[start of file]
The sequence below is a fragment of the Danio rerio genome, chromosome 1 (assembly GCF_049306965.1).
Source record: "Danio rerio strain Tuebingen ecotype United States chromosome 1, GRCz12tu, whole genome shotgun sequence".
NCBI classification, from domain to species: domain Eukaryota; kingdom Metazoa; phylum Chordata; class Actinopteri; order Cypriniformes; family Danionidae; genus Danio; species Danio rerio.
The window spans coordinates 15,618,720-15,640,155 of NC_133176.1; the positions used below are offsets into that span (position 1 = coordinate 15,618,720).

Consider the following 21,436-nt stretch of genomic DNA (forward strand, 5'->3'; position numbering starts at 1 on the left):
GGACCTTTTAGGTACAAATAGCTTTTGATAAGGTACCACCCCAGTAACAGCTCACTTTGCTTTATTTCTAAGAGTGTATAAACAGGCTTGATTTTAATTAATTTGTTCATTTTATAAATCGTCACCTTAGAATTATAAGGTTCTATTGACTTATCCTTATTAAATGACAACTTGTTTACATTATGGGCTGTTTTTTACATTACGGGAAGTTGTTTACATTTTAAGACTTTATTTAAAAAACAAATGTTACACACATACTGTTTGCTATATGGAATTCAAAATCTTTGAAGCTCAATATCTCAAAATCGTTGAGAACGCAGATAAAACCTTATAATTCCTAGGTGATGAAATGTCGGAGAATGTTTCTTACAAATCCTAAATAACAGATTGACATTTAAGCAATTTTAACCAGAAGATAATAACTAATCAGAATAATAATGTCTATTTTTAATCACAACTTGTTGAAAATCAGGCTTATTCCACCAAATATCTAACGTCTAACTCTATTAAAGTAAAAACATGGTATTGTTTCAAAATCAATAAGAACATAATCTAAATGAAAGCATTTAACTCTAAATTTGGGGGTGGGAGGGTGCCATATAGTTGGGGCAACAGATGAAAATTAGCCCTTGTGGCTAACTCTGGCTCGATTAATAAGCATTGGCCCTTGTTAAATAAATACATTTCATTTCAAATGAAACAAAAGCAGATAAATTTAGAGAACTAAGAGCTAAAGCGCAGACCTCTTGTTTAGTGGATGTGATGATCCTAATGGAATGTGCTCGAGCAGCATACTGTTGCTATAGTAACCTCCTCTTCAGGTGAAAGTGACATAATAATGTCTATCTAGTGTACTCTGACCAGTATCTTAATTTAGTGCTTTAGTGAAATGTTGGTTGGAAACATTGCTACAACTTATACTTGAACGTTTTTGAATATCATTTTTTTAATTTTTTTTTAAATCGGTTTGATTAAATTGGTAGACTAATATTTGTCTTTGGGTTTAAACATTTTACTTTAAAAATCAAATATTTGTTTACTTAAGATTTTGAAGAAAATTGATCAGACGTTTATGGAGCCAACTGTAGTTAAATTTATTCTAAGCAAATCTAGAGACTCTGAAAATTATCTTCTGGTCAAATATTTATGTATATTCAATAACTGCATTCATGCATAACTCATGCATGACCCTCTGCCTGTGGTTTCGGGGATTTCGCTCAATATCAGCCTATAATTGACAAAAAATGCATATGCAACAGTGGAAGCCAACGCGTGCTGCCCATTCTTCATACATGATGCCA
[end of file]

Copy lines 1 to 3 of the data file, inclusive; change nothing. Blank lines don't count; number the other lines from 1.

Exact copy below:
The sequence below is a fragment of the Danio rerio genome, chromosome 1 (assembly GCF_049306965.1).
Source record: "Danio rerio strain Tuebingen ecotype United States chromosome 1, GRCz12tu, whole genome shotgun sequence".
NCBI classification, from domain to species: domain Eukaryota; kingdom Metazoa; phylum Chordata; class Actinopteri; order Cypriniformes; family Danionidae; genus Danio; species Danio rerio.